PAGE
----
Sisters of Mercy
The surgeon came into the O.R. chewing gum. This was how we knew there’d be a problem. It wasn’t the gum but what it was meant to disguise. We’re not talking bad breath.
The patient was shaved, supine, out. His wife was in the plastic chair in the hall gripping the handle of her pocketbook. He’s the best in the business, we assured her. Why don’t you go home and wait there? Much more comfortable, your own living room, you could rent a movie, read a book. A tough bird, South Boston, she said she’d stay here thank you very much. You didn’t leave your husband of forty-two years with a brain hemorrhage to go home and watch Law and Order.
Gloved, gowned, masked; we dressed him. A star in medical school. No rich parents putting him through. He was one of us. West Roxbury, Roslindale, Revere. Like the man on the table. Like all our brothers. He’d gone to school with our cousins, his parents went to Saint Anne’s with ours, at sixteen he got into trouble for setting off roman candles at Wollaston Beach. Girls like us have always been there to keep him in line. Mothers did it too. Aunts.
A twinkle in those baby blues as he winked at us—always a looker, which explained the three divorces—then turned his attention to the sufferer on the table. We’d all loved boys like him once, though they ignored us and went for the fast beauties, the bottle blondes with thick eyeliner and white lipstick who later landed real prizes and live in baronial splendor in Chestnut Hill with out-of-towners who made it in real estate and want them to work on the accent. Eliza Doolittles. They come in here and we know them beneath the designer jeans and corrected pronunciation. Sometimes they weep and want us to clasp them to our pastel bosoms and talk about the old neighborhood.
He’s got the gleaming blade in his hand. God have mercy, we mutter under our breaths, as the boy genius peers down from his place at the head of the table, wielding the tiny saw like a father at Thanksgiving. We’re saying Grace, we always do, because humans are fallible, some more fallible than others.
The hand begins to lower. Abraham at the altar, though where is the ram? One of us gently touches his wrist as another points to the thick black X made with a Sharpie an hour ago on the other side of the skull and murmurs Over there, Doctor, not here. He pauses, stops chewing, the faint scent behind the mask unmistakable, and glances up at us, only his ocean eyes showing, beseeching—It was just this once, just today, I promise, please—his sisters by proxy, we’ve been saving boys like him our whole lives. A barely perceptible nod as he shifts position, his jaws still, lowers the knife, steady as the best of them, and begins.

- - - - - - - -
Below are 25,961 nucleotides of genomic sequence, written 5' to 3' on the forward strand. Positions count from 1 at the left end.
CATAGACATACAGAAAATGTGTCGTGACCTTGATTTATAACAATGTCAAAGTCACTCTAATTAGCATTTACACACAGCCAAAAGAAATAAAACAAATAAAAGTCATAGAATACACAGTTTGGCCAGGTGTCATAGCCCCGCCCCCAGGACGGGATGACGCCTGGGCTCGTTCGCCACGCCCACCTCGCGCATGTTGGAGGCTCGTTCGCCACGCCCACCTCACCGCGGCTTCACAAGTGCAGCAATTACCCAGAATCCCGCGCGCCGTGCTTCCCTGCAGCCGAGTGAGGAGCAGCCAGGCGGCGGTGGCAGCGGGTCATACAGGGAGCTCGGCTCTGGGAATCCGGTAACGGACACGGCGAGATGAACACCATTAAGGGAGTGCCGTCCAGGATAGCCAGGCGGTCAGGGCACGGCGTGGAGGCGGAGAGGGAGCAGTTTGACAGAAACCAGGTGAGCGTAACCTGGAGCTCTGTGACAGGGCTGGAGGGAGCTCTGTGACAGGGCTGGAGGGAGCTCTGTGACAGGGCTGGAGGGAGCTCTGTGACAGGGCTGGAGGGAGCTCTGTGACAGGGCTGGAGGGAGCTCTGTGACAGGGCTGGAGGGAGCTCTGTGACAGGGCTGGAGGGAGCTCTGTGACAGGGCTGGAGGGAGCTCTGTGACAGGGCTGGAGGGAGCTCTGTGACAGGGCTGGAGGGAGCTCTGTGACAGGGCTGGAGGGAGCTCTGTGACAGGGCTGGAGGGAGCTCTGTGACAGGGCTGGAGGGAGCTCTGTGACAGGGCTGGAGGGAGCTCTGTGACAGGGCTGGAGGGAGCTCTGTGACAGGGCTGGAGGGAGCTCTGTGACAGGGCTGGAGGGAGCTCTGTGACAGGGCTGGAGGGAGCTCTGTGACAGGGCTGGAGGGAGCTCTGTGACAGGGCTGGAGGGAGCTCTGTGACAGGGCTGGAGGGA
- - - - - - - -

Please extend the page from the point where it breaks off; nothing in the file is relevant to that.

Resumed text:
First published in the Bellevue Literary Review.
Editor: Danielle Ofri
Mission: Bellevue Literary Review is a unique literary magazine that examines human existence through the prism of health, healing, illness, and disease, themes that not only inspire the sharing of stories but also rouse creativity in exciting and innovative ways. We are committed to publishing exceptional poetry and prose from both new and established authors. Because of our universal themes, many readers feel a personal connection to the BLR and find reflections of their own lives and experiences. We are celebrating our 10th anniversary in 2011, with a special expanded issue to be published in the fall.
Joan Leegant is the author of a novel, Wherever You Go, and a story collection, An Hour in Paradise, which won the Winship/PEN New England Book Award, the Edward Lewis Wallant Award, and was a finalist for the National Jewish Book Award and a selection for the Barnes & Noble Discover Great New Writers series. Her fiction has appeared in numerous journals and anthologies including Prairie Schooner, New England Review, Bellingham Review, Columbia, Crazyhorse, Nimrod, and Bellevue Literary Review. She is a recipient of an artist grant from the Massachusetts Cultural Council and fellowships from Yaddo and the MacDowell Colony. Formerly an attorney, for eight years she taught writing at Harvard. She divides her time between Boston and Tel Aviv, where she teaches at Bar-Ilan University.